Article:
Before I started this blog, I had another. I didn’t write often and after a while abandoned it. It was bad. I won’t link to it. Totally not necessary. But, I wanted to start this one for a few reasons:
- Bloggers had inspired me through lots of training-both on bikes and on foot. What to eat, how to structure workouts, ect. It was a community of like minded people and I liked knowing if someone took a day off from the training plan because they were tired. I blog because I want to see myself as a proactive member of this community. I want to share my stories so that others can not feel so alone.
- Which bring me to number 2. 2 years ago I fractured my foot. In the 9 months it took to heal, I desparately searched the internet for “runner with broken foot.” “athletes and injuries” “jones fractures in runners” and any other combination of the like. I came up empty handed, except for HRG who had just had two femural stress fractures. I realized that more injured people like me existed and that sharing my story would help and hopefully inspire.
So, here is my story.
It’s long, therefore I have decided to do this in three parts.
This very moment I have a titatanium screw in my right foot. It is about 5 inches and runs just about the length of my foot.
How did I get here?
4.5 years ago
I ran the Arizona Rock n Roll Marathon. At mile 6 I felt a dull ache in the top of my foot and I thought it was my sock or shoelace. At multiple times throughout the race, I stopped and tried to adjust. The pain kept increasing. After the race I couldn’t walk or put any pressure on it. 2 weeks later it was about the same. (Although I did finish the race). The diagnosis: a stress fracture in my right foot.
I let it heal and continued to run and bike ride successfully and competitively for almost 2 more years. Then I ran the Seattle Rock n Roll Half with my brother. After the race and for a few weeks after I had the same pain as I had had after Arizona. I rested. But, not enough. I ran 3 more races in 3 more months-culiminating with a W and my first podium at the Breck Crest 10k trail race.
Almost two weeks later, on my birthday no less, I let the dog out in the night and fell off the porch step hitting the cement and cracking my foot. Full on Jones fracture broken. A Jones Fracture is simply the breaking of the 5th metatarsel. I would later find that this is common in athletes whose gait does not evenly distribute their weight over the foot, putting more pressure on the outside of the foot.Over time the constance pounding breaks that bone.
I had surgery and the doctor inserted a stainless steel screw to hold the bone together. I stayed off of it for 6 weeks then went into the walking boot. But, something wasn’t right-at leas in my mind. I had trouble wearing certain shoes after I was out of the boot and the swelling, and bruising was enormous. I could visibly see the screw in my foot coming out of my foot. Gross, I know.
By now it was November and I was walking with an orthodic in a pair of hiking boots. I wore those hiking boots everyday all day because they were the only shoes that could fit and support my foot. They looked awesome with all of my dress pants. Somehow my principal understood. I told the doctor that my foot didn’t feel right, he took a look and suggested that perhaps I had an allergy to the stainless steel, but that normally these screws don’t come out so he wanted to give it time.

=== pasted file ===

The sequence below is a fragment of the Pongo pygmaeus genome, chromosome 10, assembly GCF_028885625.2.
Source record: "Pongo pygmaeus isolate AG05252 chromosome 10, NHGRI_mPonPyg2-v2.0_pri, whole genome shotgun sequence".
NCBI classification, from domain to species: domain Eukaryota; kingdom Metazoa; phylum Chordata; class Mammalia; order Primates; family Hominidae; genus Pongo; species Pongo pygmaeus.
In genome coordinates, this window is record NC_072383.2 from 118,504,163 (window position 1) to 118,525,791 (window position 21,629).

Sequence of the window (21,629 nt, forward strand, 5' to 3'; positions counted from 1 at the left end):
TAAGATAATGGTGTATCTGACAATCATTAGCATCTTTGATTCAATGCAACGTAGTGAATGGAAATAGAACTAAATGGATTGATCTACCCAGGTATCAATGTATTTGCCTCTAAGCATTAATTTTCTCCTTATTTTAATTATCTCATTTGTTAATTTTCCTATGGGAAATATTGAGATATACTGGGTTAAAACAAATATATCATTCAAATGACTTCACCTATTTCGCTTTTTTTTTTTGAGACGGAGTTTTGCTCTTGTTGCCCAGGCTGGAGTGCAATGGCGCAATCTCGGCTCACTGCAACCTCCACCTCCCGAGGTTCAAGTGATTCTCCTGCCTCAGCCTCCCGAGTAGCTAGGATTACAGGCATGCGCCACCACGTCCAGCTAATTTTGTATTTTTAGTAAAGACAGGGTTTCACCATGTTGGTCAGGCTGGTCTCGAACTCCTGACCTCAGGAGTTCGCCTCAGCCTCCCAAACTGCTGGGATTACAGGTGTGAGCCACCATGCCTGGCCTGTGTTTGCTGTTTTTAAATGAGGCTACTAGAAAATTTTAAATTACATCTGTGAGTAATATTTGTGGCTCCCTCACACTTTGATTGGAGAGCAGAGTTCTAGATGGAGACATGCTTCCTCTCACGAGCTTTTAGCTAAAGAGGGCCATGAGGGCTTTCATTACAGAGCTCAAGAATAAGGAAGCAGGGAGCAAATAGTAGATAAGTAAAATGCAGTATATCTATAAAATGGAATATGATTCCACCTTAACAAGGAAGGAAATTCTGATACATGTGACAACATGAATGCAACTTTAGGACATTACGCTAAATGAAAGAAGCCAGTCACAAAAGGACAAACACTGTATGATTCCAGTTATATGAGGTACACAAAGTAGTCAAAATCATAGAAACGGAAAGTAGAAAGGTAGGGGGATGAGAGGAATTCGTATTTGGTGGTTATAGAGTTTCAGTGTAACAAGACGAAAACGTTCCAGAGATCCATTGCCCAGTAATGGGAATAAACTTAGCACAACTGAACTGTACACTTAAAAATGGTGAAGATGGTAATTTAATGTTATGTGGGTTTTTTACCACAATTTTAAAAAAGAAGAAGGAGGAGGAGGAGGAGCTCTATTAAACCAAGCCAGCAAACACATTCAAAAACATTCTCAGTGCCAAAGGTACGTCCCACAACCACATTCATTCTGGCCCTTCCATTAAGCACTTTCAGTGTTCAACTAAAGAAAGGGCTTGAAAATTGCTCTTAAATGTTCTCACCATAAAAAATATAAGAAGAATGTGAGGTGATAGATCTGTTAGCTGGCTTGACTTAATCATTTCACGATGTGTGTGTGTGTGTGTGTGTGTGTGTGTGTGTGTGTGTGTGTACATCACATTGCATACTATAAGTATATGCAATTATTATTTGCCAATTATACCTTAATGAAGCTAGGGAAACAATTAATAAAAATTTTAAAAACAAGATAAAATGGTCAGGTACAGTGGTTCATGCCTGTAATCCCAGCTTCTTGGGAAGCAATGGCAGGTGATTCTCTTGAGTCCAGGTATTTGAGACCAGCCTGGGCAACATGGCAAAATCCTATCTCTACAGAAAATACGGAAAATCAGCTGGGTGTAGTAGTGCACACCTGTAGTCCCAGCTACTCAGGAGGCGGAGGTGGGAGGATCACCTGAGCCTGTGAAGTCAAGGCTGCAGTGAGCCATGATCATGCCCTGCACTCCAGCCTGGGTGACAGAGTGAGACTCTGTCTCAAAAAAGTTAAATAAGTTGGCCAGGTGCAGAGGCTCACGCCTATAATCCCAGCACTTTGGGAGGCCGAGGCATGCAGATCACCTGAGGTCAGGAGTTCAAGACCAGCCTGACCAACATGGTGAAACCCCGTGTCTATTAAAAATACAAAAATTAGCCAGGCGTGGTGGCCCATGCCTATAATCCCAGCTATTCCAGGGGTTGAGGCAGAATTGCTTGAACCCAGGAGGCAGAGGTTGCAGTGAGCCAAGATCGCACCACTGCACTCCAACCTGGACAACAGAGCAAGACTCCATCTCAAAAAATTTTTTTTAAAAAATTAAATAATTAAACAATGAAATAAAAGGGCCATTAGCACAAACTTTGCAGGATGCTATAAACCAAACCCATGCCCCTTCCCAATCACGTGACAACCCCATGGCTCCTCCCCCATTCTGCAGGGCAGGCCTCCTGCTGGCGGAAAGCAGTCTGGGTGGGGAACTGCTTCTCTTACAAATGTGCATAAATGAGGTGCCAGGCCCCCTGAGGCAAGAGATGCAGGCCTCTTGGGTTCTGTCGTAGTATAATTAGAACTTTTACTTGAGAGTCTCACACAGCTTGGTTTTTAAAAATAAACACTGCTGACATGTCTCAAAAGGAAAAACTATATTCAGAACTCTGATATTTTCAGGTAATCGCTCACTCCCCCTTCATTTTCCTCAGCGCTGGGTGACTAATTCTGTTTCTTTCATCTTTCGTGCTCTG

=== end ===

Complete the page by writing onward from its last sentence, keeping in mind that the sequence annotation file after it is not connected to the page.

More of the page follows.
I went back 4 weeks later in December and point blank told him: I want it out. He looked at my x-rays, at my foot, at the x-rays and left the room. He came back and said that he would do it-under one condition: This was the first time that he had taken out a screw so soon and I had strict orders to lay low, not push it, and let it heal.
I had the surgery and spent the next 6 weeks as the best patient ever! It was tough, but I could walk and walking I did well. Mikaya, my dog, and I walked everywhere. Walking without a large object sticking out of my foot was a blessing and blissful.
The Ironic Incident
I went back 6 weeks later and everything looked great. The doctor even cleared me to start running again the following week.It was the first week of February. I had ceded all running and almost all exercise back in September. I stopped on the way home and bought a shiny new pair of Asics 2160s-my brand loyal running shoe at the time. They sat patiently by my nightstand for a week.
Finally, the morning that I was cleared to run. I got up, got dressed and reached over to turn off the light on my nightstand. I stepped on one of the shoes, twisted my ankle and SNAP. I fell onto the bed in sharp pain cussing and swearing. I finally stood up and put some weight on. Pain. I changed shoes. Back into the trust old hiking boots. I went into school and stopped at a fellow teacher’s classroom, sharing my story and begging that he tell me I had not broken it again.
I called my Dad, a man who has spent a career in the medical field, and begged him to tell me I had just sprained it. He told me, against my will, to head into the Dr.’s office and get an xray.
The doctor couldn’t believe I was back-limping. I couldn’t believe I was back.
The X-Rays confirmed what I had tried so hard to believe had not just happened- I had re- broken the bone.
With that, I will leave you. The next part, “It takes a village…” will describe all those who came together to help me. The last part, “Back on my feet again” will describe how I began competing again and where I am today.